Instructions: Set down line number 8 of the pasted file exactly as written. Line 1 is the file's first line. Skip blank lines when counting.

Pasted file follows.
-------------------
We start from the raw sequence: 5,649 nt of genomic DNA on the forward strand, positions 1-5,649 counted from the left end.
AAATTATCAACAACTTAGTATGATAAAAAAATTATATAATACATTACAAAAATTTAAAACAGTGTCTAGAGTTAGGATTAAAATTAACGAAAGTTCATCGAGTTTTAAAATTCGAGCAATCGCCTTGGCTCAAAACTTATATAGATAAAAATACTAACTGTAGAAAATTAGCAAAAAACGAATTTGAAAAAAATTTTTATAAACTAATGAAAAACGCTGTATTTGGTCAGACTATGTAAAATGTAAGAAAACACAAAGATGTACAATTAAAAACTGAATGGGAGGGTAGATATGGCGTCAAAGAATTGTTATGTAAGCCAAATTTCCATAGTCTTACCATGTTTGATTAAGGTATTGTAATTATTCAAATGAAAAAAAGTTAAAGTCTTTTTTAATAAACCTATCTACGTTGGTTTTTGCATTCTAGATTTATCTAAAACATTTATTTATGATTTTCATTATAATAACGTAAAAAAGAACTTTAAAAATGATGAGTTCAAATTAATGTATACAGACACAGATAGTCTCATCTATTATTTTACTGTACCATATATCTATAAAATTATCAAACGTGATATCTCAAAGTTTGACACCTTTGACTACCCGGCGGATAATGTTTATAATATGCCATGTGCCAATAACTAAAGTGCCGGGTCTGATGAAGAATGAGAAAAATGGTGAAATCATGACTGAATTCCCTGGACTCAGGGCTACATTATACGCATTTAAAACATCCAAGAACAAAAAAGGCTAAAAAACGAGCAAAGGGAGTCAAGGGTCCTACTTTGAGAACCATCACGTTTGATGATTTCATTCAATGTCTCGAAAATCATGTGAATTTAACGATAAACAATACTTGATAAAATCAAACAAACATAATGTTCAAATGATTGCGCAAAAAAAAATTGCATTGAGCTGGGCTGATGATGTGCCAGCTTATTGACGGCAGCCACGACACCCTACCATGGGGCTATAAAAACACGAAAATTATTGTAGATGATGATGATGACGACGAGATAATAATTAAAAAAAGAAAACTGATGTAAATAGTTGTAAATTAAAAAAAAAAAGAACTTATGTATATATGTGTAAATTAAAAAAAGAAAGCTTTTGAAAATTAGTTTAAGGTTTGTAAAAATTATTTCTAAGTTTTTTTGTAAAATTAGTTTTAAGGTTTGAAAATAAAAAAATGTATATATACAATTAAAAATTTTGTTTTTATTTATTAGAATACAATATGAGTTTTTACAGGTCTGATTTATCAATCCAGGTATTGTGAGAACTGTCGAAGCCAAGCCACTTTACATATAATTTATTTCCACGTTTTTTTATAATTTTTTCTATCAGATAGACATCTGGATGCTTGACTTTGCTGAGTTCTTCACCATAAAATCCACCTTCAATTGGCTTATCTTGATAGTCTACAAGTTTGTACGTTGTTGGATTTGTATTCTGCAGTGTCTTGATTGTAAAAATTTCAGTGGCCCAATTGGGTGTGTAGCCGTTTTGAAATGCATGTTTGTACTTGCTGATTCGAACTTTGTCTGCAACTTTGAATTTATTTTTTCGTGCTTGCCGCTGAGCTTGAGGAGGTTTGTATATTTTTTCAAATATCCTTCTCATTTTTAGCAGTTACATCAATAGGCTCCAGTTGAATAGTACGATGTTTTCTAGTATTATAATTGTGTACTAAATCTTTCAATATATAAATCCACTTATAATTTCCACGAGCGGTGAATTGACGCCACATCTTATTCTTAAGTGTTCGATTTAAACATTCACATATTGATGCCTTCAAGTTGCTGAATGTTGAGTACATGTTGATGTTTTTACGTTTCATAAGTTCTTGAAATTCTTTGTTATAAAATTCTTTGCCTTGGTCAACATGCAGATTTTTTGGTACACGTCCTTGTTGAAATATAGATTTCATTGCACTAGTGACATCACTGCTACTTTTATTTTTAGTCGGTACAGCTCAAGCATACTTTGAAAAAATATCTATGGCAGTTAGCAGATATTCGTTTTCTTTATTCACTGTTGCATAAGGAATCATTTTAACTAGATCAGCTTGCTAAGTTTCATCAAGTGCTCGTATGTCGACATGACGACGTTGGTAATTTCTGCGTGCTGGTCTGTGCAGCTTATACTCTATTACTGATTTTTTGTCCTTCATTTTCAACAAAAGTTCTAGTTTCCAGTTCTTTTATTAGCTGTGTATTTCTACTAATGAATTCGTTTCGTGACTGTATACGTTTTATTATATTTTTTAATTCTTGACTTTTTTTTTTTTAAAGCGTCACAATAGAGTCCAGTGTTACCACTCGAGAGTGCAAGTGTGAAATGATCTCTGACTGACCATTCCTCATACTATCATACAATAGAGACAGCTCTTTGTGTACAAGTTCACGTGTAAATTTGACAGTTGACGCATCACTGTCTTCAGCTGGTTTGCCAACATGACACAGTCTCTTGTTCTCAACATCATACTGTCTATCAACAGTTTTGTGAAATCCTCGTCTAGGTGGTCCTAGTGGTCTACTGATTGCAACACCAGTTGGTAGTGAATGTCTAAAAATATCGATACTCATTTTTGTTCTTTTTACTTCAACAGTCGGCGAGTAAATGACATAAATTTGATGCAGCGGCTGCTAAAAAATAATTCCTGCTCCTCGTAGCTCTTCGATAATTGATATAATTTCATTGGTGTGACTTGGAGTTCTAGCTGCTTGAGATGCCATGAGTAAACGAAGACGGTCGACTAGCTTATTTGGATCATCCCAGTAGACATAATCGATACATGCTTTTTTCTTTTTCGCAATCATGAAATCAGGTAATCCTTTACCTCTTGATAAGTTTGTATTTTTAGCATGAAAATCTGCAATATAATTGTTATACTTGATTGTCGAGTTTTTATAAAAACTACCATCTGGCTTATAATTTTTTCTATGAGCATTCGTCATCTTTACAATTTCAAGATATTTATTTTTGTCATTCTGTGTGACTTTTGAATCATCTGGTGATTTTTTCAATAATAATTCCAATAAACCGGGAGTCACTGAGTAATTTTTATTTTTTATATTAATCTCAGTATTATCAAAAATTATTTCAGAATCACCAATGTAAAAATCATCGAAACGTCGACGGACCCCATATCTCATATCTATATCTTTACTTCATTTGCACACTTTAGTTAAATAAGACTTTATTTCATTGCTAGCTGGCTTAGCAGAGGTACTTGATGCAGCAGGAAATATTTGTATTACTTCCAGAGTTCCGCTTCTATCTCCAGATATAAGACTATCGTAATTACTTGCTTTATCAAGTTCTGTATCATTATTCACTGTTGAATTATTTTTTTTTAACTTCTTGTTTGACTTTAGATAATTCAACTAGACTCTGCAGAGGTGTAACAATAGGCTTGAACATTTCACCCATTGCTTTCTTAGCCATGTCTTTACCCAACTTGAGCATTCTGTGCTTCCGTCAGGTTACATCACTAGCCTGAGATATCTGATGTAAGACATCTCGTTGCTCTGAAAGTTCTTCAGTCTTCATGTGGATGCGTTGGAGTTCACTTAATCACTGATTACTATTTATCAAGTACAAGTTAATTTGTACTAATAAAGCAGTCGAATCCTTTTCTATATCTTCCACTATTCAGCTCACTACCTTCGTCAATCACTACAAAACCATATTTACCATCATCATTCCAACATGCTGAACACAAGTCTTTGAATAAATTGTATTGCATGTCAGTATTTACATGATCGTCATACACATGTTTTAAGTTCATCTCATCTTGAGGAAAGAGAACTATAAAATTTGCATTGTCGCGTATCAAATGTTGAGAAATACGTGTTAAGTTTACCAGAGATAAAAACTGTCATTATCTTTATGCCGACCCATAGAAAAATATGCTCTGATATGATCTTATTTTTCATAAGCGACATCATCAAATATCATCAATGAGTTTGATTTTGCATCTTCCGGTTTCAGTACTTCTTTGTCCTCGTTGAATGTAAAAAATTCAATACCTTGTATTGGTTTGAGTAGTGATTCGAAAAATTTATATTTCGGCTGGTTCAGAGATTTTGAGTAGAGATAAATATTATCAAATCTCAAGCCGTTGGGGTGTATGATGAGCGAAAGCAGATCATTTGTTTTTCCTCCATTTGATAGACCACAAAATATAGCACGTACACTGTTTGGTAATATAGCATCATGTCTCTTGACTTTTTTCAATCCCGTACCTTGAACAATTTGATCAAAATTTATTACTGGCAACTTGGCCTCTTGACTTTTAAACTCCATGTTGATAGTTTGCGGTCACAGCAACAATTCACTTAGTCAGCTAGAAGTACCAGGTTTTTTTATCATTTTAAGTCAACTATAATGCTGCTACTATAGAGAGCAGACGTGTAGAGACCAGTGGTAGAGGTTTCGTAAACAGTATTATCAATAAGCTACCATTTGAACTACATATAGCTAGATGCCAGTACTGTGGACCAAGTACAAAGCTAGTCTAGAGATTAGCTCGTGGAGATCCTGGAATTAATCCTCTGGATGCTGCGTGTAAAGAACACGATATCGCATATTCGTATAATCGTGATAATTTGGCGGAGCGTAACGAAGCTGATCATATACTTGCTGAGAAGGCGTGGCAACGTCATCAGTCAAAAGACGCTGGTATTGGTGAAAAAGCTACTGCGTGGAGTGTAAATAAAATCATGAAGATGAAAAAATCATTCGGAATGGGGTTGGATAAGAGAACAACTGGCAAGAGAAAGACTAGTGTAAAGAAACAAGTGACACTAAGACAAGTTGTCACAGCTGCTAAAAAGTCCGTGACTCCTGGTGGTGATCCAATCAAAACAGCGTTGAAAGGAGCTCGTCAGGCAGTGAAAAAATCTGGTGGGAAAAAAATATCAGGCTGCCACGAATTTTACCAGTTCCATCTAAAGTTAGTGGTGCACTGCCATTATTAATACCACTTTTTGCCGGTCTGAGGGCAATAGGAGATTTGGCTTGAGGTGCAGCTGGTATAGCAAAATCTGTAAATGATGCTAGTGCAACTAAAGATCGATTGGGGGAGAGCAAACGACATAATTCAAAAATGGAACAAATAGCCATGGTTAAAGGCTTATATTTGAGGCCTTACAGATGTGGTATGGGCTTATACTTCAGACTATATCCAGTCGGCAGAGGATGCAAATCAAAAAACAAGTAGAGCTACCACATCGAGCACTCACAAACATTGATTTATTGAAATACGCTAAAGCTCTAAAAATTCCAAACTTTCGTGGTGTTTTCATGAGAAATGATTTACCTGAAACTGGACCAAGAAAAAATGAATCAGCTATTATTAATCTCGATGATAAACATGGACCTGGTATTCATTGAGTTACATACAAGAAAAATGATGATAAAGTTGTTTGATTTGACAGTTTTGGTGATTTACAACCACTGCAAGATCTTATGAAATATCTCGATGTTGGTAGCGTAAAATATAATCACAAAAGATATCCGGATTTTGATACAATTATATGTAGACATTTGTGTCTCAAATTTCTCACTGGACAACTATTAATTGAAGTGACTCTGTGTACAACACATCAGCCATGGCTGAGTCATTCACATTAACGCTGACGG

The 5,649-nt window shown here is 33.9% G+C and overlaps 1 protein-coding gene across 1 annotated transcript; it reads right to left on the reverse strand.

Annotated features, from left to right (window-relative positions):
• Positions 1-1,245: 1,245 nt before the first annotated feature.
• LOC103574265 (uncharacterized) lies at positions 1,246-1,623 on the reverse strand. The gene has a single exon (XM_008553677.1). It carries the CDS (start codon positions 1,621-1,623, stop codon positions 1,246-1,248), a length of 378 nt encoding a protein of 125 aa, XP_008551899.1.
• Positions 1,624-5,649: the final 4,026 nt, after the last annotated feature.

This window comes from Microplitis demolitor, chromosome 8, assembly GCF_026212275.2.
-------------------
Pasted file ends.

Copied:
This window comes from Microplitis demolitor, chromosome 8, assembly GCF_026212275.2.